To answer Janet’s second question, as you can see in the graphs above we’ve reached our weight goals, and had been there before the holidays. Now as we head into February with no major feasts on the schedule, we will settle into a more normal rhythm, gradually eating a little more toward the end of the month, so that after our next fast we’ll be again about at this level.

In future posts I’ll do a deeper exploration of how our fast affected blood sugar and ketone levels, workout capacity and sleep, as well as some overall reflections and our plans for February and March fasts.

And if you, like Janet, have other questions about, please ask them in the comments and I will be happy to answer them.

You can  subscribe by email to make sure you get new posts delivered, or follow along on on FacebookTwitter  or LinkedIn.

Check out My Health Journey for the full story of our health improvements, and my #BodyBabySteps for an approach to how I would do it if I were starting today, based on what I’ve learned.

Body Baby Steps

My last post in the My Health Journey series was something of a summary of what I’ve learned so far, boiled down into a top-20 list. Even as I hit the “Publish…” button, however, I recognized two things:

  1. I had left off some important items, such as sleep hygiene, and
  2. A list of 20 things to do is overwhelming. With so many “keys” to remember, it’s easy to feel defeated and not make progress.

Dave Ramsey has understood this as he has helped millions through his radio show, his New York Times best-seller, The Total Money Makeover, and his Ramsey+ offering, which includes Financial Peace University.

As he helps people achieve financial fitness, he recommends 7 Baby Steps, which proceed in a logical order:

  1. Save $1,000 for your starter emergency fund.
  2. Pay off all debt (except the house) using the debt snowball.
  3. Save 3-6 months of expenses in a fully funded emergency fund.
  4. Invest 15% of your household income in retirement.
  5. Save for your children’s college fund.
  6. Pay off your home early.
  7. Build wealth and give.

To create the starter emergency fund, you have to begin spending less on a daily basis. Once you’re reached that goal and you’re moving on to Baby Step 2, that emergency fund protects you from having to use a credit card.

If you do need to dip into the emergency fund, you shift back to Baby Step 1 and build it back up to $1,000 before continuing to attack debt.

The idea behind the baby steps is to build momentum and a reality-based sense of accomplishment. You feel better because you are better.

The way you do that is through focus.

If you’re paying a little of your credit card debt each month and putting a few dollars into retirement, regular savings and the kids’ college fund, it’s likely you won’t make noticeable progress on any of them, and then when an emergency arises (like the water heater breaking down) you’ll need to borrow still more to meet that urgent need.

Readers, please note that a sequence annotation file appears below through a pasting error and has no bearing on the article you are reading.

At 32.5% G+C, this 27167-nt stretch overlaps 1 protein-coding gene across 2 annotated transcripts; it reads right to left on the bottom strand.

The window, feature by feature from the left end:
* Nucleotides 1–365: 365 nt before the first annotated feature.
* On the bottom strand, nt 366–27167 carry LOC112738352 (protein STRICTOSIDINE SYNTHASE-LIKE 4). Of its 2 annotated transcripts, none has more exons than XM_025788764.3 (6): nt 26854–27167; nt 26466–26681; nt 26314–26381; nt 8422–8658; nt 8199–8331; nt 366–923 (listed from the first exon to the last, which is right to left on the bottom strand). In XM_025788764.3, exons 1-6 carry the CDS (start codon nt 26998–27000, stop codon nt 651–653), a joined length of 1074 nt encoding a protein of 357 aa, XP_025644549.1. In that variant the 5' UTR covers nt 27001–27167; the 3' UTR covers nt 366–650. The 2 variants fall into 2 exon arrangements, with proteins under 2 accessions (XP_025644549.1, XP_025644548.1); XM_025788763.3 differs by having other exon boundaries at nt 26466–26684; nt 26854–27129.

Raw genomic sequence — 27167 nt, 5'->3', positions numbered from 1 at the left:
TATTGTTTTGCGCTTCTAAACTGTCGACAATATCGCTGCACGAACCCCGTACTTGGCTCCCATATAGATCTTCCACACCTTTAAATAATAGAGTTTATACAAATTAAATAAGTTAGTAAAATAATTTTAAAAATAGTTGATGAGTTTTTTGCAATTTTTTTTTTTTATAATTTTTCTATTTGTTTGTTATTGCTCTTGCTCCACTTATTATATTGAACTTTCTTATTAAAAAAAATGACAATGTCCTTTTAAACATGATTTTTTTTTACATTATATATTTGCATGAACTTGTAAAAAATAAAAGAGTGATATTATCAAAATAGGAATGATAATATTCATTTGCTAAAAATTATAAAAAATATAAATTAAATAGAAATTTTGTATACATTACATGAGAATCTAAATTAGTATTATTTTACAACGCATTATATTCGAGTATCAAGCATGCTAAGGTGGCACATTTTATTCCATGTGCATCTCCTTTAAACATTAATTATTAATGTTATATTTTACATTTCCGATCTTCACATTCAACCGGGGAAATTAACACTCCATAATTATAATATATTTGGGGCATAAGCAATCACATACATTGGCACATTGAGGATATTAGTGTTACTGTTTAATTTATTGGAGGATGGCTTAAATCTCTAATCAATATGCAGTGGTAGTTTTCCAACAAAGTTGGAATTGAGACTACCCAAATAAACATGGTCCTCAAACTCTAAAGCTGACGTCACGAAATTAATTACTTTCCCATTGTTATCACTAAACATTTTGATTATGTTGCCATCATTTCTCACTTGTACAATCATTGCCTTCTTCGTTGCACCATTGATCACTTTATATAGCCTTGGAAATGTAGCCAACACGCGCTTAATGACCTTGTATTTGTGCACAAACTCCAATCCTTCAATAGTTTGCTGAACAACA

That’s why Ramsey recommends pausing retirement contributions for a time while pursuing the first step with gazelle-like intensity. Then you start paying off your non-mortgage debts, smallest to largest, without regard to interest rates. Go for the first debt you can totally eliminate.

When you pay off that debt, you roll the amount you had been paying on it into the next smallest debt payment, increasing your and repeat the cycle until they’re all gone.

That’s the debt snowball. That’s momentum.

The key is to get a quick win with the starter emergency fund, and then to continue getting positive reinforcement.

I think Ramsey’s Baby Steps metaphor for a personal finance makeover is helpful in thinking about a process for improving health and fitness, too.

The individual tips in my top 20 list are good on their own, but trying to do them all at once could be self-defeating.

I didn’t make all of those changes at the same time; it’s been a four-year journey.

But I did find that having made some changes and finding success gave me confidence to try the next thing.

I just didn’t know at the time what that next thing would be.

Now, looking back on what has worked for Lisa and me, I think I can outline a process that would make sense and help you build momentum toward a healthier 2021…and beyond.

So tomorrow I’m going to start a new series called #BodyBabySteps.

Like Ramsey’s money recommendations, the first few will be foundational, and I’ll spend a week or so looking at each of them from various angles.

Because we’re pursuing behavior change, we need that reinforcement. You don’t change habits in a single day.

I hope you’ll join the journey. You can subscribe by email, and I’ll also post links on Facebook, Twitter and LinkedIn.

If you think your friends might find this series helpful, I hope you’ll share by email or on your social networks using the buttons below.